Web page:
Pros: The earth prevents heat loss, providing a natural form of insulation. Earth berm homes are sustainable and have little impact on the land around them. Depending on the climate, you might still require regular insulation.
Cons: They are not a practical build just anywhere. For some, the cost to build is more than they will ever make on reselling the home. Some are even sold at a loss.
Pre-existing: You could get a good deal on an earth berm home. However, they are highly customized.
The cost of building a pallet house
A pallet house is an interesting twist on a tiny house build. They are not very big, typically 90 to 256 square feet. You could build quite a few together to build your own custom-size house. Cut the Wood has some interesting pallet house designs for inspiration. The current cost for wood pallets is $11.25 – 12.50 for new 48”x 40″ GMA pallets. No. 2 recycled 48”x 40” pallets are $4.25–5.50. No. 1 recycled pallets have been priced in the $5.80-$7.40 range. Heat-treated (HT) pallets can usually be $1.00 more for each pallet.
Pros: Pallets can be extremely cheap. You can even get them for free from shippers or retail stores willing to sell some. Pallets are strong, durable, and versatile. Pallet homes can be custom sized for what you need; you just need the land with a foundation to build on.
Cons: Old wood pallets used to be treated with toxic chemicals. A pallet house can be very DIY; if you’re not handy, you may have other costs in finding a contractor to build the house for you.
Pre-existing: You may find a pallet house as a tiny house or a cabin, but the likelihood that you will find a 1500 square foot house is slim to none.
The cost of building an earthbag home
An earthbag home is an exciting home design consisting of bags filled with a mix of sand and soil. If the weather permits, an earthbag house can be built in about 32 days. Earthbag homes often end up being rounded or have domed roofs due to the nature of the bag. They are built on a foundation of tires dug into the ground and filled with soil. Good Earth Global builds earthbag homes, and their current cost is $14.70 per square inch.
Pros: Earthbag homes are inexpensive, easy to build, and environmentally friendly. They are durable, earthquake and flood-resistant. They have their own mass for insulation, but you can add insulation in the construction process. The dome uses very little steel, wood, or concrete to build.
Cons: Earthbag homes may not comply with local permitting regulations and building codes. Generally, they are not as well suited to damp climates because it is hard to waterproof them.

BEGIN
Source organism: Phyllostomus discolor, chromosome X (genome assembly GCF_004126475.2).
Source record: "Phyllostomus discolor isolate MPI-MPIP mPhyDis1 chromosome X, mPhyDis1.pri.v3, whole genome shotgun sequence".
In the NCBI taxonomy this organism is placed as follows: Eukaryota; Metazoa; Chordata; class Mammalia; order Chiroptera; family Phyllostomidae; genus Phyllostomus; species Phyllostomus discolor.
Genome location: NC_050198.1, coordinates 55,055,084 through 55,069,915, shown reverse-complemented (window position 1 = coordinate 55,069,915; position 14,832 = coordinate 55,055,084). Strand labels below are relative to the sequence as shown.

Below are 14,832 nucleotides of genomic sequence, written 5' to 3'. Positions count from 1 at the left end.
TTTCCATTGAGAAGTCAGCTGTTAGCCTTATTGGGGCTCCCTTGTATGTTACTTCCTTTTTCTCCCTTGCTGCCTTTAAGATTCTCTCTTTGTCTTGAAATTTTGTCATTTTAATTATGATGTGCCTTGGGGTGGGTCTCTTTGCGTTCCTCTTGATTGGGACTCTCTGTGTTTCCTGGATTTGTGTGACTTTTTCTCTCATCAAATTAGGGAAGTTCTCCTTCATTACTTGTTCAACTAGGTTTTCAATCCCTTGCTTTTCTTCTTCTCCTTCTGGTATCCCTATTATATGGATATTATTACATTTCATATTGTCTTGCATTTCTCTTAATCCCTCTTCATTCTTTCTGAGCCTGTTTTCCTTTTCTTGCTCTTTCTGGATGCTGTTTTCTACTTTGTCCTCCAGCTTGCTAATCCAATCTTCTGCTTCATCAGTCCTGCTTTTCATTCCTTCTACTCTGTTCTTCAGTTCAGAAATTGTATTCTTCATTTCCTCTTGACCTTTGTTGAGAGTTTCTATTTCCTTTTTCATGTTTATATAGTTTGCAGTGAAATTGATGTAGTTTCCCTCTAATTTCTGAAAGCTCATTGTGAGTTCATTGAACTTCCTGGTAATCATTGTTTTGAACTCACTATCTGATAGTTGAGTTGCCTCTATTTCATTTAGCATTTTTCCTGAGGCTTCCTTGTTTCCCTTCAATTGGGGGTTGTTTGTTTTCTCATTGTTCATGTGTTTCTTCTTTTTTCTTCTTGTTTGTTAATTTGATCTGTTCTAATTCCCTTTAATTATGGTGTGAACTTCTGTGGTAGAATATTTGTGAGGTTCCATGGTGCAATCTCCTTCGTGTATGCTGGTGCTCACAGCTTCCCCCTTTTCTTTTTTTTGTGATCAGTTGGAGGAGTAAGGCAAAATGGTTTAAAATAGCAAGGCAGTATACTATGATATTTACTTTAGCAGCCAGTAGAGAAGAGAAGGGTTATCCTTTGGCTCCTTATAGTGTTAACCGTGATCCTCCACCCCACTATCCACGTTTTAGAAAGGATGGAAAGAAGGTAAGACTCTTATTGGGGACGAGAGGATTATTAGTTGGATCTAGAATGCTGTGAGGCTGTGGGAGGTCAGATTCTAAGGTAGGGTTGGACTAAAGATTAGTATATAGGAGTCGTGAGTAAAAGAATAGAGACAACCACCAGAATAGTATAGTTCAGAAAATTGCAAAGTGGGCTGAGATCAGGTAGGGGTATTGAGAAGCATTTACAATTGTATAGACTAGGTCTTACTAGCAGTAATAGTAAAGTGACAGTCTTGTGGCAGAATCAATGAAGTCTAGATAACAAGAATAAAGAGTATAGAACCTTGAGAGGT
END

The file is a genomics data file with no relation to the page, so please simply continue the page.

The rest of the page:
Pre-existing: These homes can be found in Hawaii, California, Utah, Arizona, Kentucky and New Mexico, and other arid areas of the United States.
Other alternative housing ideas when you’re on a budget
There are other unconventional alternative housing options for those who like to travel and explore. These options are buying an RV, van camper, converted bus, or converted moving truck and traveling. This is referred to as boondocking. Boondocking is essentially free camping. You can find free campsites all over the U.S. if you know where to look. Here are a few resources you can use: The Dyrt has a free camping guide, and so does Free Campsites. You can also find local camping for $20–$40. The larger vehicle spots may cost a little more, so be sure to search for something reasonable for you.
The cost of an RV, van camper, converted bus, or moving truck can vary a lot depending on if you DIY the interior living space or you buy it straight off the dealership lot.
- RV – $10,000+ for a used RV up to several hundred thousand for a new one.
- Van camper -$25,000–50,000 to purchase and fully convert.
- Skoolie (converted bus) – $20,000-$30,000 and could be less with refurbished items.
- Moving truck – $2,000-10,000 for the truck and another $4,500-10,000 to fully convert.
- Tent and camping gear- $50-$500 for the tent and $200-1000 for the gear depending on the brands you buy.
- Yurt – $11,000-$44,000 depending on the size and luxury.
Some options can fit any lifestyle and budget. While these are average, you could spend as much as you want to make it be a perfect tiny home, or you could be frugal and go with bare-bones living. If you’re thinking of making significant changes in your life, trying one of the more economical alternative housing ideas can be in your favor while you’re learning what you really want in a home.
Some alternative housing options can fit any lifestyle and budget. While these are average, you could spend as much as you want to make it be a perfect tiny home, or you could be frugal and go with bare-bones living. If you’re thinking of making significant changes in your life, trying one of the more economical alternative housing options can be in your favor while you’re learning what you really want in a home.